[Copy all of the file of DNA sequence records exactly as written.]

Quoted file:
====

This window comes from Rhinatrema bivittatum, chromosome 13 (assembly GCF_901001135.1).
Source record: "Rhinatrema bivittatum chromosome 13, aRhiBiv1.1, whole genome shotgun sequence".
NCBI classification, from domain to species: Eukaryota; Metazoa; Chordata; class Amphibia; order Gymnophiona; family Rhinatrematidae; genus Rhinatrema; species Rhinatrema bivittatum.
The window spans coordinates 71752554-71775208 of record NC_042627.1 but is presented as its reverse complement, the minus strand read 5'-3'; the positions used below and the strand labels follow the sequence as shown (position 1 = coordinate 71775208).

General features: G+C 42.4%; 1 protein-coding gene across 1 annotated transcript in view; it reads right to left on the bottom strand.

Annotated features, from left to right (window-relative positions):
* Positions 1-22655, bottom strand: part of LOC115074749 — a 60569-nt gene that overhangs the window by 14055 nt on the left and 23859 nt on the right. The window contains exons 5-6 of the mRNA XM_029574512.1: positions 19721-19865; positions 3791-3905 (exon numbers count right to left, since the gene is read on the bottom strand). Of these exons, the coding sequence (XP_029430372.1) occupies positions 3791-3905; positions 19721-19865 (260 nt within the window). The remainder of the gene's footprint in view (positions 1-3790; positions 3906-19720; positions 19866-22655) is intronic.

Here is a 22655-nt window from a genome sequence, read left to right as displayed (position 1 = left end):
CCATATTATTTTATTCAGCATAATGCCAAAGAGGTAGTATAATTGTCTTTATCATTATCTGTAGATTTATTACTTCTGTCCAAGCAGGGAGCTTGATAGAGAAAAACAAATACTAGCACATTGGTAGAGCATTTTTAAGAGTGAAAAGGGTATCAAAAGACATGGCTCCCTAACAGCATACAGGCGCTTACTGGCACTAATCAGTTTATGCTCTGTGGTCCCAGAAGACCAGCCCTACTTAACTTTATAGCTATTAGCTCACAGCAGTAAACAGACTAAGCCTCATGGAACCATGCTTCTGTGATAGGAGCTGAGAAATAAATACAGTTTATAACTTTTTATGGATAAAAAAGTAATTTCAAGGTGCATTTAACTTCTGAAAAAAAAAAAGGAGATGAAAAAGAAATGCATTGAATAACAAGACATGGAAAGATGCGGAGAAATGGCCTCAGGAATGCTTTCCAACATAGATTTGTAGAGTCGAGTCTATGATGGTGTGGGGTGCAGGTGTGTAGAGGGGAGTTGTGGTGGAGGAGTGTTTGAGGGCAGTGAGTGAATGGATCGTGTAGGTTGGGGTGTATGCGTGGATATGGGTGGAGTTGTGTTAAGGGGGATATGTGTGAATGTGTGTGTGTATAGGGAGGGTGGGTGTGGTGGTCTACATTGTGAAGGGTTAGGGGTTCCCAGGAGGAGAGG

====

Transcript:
This window comes from Rhinatrema bivittatum, chromosome 13 (assembly GCF_901001135.1).
Source record: "Rhinatrema bivittatum chromosome 13, aRhiBiv1.1, whole genome shotgun sequence".
NCBI classification, from domain to species: Eukaryota; Metazoa; Chordata; class Amphibia; order Gymnophiona; family Rhinatrematidae; genus Rhinatrema; species Rhinatrema bivittatum.
The window spans coordinates 71752554-71775208 of record NC_042627.1 but is presented as its reverse complement, the minus strand read 5'-3'; the positions used below and the strand labels follow the sequence as shown (position 1 = coordinate 71775208).

General features: G+C 42.4%; 1 protein-coding gene across 1 annotated transcript in view; it reads right to left on the bottom strand.

Annotated features, from left to right (window-relative positions):
* Positions 1-22655, bottom strand: part of LOC115074749 — a 60569-nt gene that overhangs the window by 14055 nt on the left and 23859 nt on the right. The window contains exons 5-6 of the mRNA XM_029574512.1: positions 19721-19865; positions 3791-3905 (exon numbers count right to left, since the gene is read on the bottom strand). Of these exons, the coding sequence (XP_029430372.1) occupies positions 3791-3905; positions 19721-19865 (260 nt within the window). The remainder of the gene's footprint in view (positions 1-3790; positions 3906-19720; positions 19866-22655) is intronic.

Here is a 22655-nt window from a genome sequence, read left to right as displayed (position 1 = left end):
CCATATTATTTTATTCAGCATAATGCCAAAGAGGTAGTATAATTGTCTTTATCATTATCTGTAGATTTATTACTTCTGTCCAAGCAGGGAGCTTGATAGAGAAAAACAAATACTAGCACATTGGTAGAGCATTTTTAAGAGTGAAAAGGGTATCAAAAGACATGGCTCCCTAACAGCATACAGGCGCTTACTGGCACTAATCAGTTTATGCTCTGTGGTCCCAGAAGACCAGCCCTACTTAACTTTATAGCTATTAGCTCACAGCAGTAAACAGACTAAGCCTCATGGAACCATGCTTCTGTGATAGGAGCTGAGAAATAAATACAGTTTATAACTTTTTATGGATAAAAAAGTAATTTCAAGGTGCATTTAACTTCTGAAAAAAAAAAAGGAGATGAAAAAGAAATGCATTGAATAACAAGACATGGAAAGATGCGGAGAAATGGCCTCAGGAATGCTTTCCAACATAGATTTGTAGAGTCGAGTCTATGATGGTGTGGGGTGCAGGTGTGTAGAGGGGAGTTGTGGTGGAGGAGTGTTTGAGGGCAGTGAGTGAATGGATCGTGTAGGTTGGGGTGTATGCGTGGATATGGGTGGAGTTGTGTTAAGGGGGATATGTGTGAATGTGTGTGTGTATAGGGAGGGTGGGTGTGGTGGTCTACATTGTGAAGGGTTAGGGGTTCCCAGGAGGAGAGG